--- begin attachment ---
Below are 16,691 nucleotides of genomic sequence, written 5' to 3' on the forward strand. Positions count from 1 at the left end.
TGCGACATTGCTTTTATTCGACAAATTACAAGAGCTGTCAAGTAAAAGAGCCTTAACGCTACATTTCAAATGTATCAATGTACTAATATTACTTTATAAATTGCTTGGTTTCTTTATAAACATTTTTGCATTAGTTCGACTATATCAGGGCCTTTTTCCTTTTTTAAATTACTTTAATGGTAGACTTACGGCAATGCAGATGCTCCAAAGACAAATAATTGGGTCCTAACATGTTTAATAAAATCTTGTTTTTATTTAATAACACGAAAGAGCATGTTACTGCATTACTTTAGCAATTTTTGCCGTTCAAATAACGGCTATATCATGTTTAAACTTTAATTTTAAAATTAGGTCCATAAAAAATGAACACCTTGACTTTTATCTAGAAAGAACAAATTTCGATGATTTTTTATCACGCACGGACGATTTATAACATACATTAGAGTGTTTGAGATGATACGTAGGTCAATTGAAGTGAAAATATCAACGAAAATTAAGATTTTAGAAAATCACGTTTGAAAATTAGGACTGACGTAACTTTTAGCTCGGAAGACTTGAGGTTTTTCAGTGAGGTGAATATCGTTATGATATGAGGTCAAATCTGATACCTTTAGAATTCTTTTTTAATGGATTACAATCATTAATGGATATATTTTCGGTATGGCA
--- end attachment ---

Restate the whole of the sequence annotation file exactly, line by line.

Below are 16,691 nucleotides of genomic sequence, written 5' to 3' on the forward strand. Positions count from 1 at the left end.
TGCGACATTGCTTTTATTCGACAAATTACAAGAGCTGTCAAGTAAAAGAGCCTTAACGCTACATTTCAAATGTATCAATGTACTAATATTACTTTATAAATTGCTTGGTTTCTTTATAAACATTTTTGCATTAGTTCGACTATATCAGGGCCTTTTTCCTTTTTTAAATTACTTTAATGGTAGACTTACGGCAATGCAGATGCTCCAAAGACAAATAATTGGGTCCTAACATGTTTAATAAAATCTTGTTTTTATTTAATAACACGAAAGAGCATGTTACTGCATTACTTTAGCAATTTTTGCCGTTCAAATAACGGCTATATCATGTTTAAACTTTAATTTTAAAATTAGGTCCATAAAAAATGAACACCTTGACTTTTATCTAGAAAGAACAAATTTCGATGATTTTTTATCACGCACGGACGATTTATAACATACATTAGAGTGTTTGAGATGATACGTAGGTCAATTGAAGTGAAAATATCAACGAAAATTAAGATTTTAGAAAATCACGTTTGAAAATTAGGACTGACGTAACTTTTAGCTCGGAAGACTTGAGGTTTTTCAGTGAGGTGAATATCGTTATGATATGAGGTCAAATCTGATACCTTTAGAATTCTTTTTTAATGGATTACAATCATTAATGGATATATTTTCGGTATGGCA